3 must-dos for caring for your mobile devices

Use these tips to ensure devices are being properly used and cared for

mobile-learningToday’s classrooms, at any level, are drastically different from the classrooms of just 10 years ago. Messy chalkboards have been replaced by interactive whiteboards connected to computers. Personal tablets and styluses have taken over the classic No. 2 pencils and lined paper. In fact, many middle and high school students have access to mobile devices and are using those devices for schoolwork. And, according to a 2014 report by Project Tomorrow, almost a third of those students are using a mobile device issued by their schools.

While mobile learning continues to work its way further into educational institutions, administrators and their team of educators are faced with a new set of issues.

How will our teachers and students learn to use these devices?

What happens when students break or lose their tablets?

These issues and more are bound to arise as the education industry explores new ways to leverage mobile devices in the classroom. Below are three necessities to consider for running a successful mobile education plan and keeping devices in good working order.

1. A training strategy

Although many of today’s students have grown up with smartphones and tablets, there’s no room to ignore training on issued mobile devices—for both students and educators. To get the most out of mobile devices issued by a school system, students and teachers must have access to training and troubleshooting for those devices. When exploring options and vetting providers, ask if any support of training initiatives is offered. If not, it’s important to research other options, or dedicate time outside of regular school hours for training staff. Once the staff is up to speed on the technology, including troubleshooting, students will also need a training program.

Next page: How to protect your devices


Skyward expands use of the Ed-Fi Data Standard

Comprehensive data technology is intended to improve school districts’ data submissions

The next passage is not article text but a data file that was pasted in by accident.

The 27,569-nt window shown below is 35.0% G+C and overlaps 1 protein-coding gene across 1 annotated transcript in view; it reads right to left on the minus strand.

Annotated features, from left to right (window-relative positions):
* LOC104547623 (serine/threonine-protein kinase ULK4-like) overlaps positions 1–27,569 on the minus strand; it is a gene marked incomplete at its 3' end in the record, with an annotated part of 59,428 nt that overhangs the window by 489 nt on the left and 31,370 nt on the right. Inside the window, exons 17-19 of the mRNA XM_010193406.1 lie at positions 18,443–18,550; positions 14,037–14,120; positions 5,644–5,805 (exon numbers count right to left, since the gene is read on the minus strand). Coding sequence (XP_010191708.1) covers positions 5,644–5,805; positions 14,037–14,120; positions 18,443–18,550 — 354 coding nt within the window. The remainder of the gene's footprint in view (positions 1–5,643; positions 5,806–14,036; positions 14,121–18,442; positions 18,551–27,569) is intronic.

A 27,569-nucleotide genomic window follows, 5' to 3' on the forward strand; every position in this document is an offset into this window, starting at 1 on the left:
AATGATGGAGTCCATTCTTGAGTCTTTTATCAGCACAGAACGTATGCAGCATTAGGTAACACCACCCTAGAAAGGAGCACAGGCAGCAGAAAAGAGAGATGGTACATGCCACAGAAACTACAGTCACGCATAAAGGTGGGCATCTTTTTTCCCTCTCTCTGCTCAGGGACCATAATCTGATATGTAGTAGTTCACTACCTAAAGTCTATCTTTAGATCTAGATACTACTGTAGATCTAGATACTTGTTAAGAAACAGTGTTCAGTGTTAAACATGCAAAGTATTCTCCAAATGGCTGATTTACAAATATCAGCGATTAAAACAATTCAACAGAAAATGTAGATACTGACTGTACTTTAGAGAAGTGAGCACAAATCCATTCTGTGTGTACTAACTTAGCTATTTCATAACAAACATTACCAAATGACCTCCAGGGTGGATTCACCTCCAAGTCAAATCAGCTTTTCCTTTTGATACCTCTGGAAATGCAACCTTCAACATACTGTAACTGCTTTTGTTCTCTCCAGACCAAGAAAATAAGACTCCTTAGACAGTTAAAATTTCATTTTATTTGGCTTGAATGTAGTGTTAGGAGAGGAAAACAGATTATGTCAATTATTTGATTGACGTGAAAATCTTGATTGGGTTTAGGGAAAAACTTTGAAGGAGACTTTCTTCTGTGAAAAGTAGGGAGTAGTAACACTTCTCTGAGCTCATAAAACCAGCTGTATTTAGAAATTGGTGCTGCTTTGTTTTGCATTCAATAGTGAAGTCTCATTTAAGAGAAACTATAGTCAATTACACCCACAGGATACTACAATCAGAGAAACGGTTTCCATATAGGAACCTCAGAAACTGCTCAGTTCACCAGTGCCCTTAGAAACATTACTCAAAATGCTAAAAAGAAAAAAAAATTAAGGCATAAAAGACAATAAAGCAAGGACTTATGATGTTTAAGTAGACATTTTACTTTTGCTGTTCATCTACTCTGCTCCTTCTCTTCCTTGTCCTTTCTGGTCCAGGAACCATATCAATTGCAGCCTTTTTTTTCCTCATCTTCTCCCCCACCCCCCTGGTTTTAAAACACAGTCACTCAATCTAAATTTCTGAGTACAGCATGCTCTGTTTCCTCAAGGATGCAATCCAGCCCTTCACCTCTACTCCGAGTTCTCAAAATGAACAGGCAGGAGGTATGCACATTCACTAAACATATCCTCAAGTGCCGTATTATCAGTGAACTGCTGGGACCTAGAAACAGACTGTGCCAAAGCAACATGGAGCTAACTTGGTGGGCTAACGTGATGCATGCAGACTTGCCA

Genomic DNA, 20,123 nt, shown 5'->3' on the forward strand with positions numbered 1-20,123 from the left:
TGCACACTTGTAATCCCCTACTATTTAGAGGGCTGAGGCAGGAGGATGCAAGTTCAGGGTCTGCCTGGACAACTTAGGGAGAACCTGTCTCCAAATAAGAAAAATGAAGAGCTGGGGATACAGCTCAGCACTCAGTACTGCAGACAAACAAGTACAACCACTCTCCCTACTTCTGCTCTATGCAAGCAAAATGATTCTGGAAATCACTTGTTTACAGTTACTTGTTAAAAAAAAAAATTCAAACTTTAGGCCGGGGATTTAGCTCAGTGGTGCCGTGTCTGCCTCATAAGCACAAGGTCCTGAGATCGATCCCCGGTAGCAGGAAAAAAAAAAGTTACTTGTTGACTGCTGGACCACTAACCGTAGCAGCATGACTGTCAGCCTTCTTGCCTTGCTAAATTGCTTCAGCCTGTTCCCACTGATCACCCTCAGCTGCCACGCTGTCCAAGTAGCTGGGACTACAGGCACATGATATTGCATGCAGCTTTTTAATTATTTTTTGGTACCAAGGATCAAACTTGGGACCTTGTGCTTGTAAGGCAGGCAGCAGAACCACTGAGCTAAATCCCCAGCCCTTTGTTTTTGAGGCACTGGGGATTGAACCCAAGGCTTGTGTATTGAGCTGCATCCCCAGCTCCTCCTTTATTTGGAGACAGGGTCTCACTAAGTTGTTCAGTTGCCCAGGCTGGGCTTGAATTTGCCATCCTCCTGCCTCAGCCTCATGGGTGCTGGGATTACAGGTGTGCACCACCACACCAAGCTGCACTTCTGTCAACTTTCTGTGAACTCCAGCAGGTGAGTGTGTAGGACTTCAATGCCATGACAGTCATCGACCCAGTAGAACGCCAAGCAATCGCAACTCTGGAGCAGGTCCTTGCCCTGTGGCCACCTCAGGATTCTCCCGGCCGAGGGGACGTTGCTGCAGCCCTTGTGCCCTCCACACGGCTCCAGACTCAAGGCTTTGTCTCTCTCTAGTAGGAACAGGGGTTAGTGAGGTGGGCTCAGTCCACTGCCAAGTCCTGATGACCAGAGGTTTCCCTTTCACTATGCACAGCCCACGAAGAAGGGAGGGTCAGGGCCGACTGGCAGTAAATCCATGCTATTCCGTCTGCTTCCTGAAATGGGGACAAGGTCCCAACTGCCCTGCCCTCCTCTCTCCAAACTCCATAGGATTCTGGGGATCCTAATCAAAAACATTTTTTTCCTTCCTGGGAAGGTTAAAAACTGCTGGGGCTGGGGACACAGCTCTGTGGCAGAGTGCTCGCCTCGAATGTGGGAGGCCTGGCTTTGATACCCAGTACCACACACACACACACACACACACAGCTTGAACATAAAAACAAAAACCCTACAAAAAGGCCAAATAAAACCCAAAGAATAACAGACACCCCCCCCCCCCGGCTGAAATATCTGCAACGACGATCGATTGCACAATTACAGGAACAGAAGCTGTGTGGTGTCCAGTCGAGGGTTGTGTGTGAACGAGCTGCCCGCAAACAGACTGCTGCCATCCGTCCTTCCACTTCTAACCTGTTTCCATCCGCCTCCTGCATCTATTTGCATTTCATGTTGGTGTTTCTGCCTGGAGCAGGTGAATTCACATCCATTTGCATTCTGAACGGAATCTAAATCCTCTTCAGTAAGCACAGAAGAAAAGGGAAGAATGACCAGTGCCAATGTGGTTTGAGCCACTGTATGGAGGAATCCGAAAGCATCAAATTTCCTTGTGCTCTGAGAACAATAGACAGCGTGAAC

data-edfiSkyward, a K-12 school administrative software provider, has broadened the use of the Ed-Fi Data Standard in a move that it hopes will dramatically improve data interoperability between districts and state agencies.

Unifying, standardizing and organizing data is a major challenge for many education agencies. Because each state agency typically creates its own regulations, SIS vendors are required to develop one-off approaches to meet the customization of local data-reporting requirements.

Due to the complexity associated with making these adjustments and supporting ongoing changes in data needs by the agencies, school districts generally also have to commit additional resources to maintain compliance.

Next page: What the Ed-Fi Alliance aims to do


Students use tech to drive career exploration

Kids drive own learning with input on WIN Learning’s Career Exploration Mobile App development

career-techAs the school year ends, some students in low-income rural areas may feel that their time in class hasn’t brought them any closer to going to college or getting beyond a minimum wage job.

However, students in north central and south central Kentucky are plotting their career paths and even finding the grants, scholarships and other funds to pursue their paths, thanks to the efforts and initiatives of the kid-FRIENDLy (Kids-Focused, Responsible, Imaginative, Engaged, Determined to Learn) Project (http://www.kidfriendlyky.com), a program funded in 2012 by the largest Race To The Top-District (RTTT-D) grant awarded.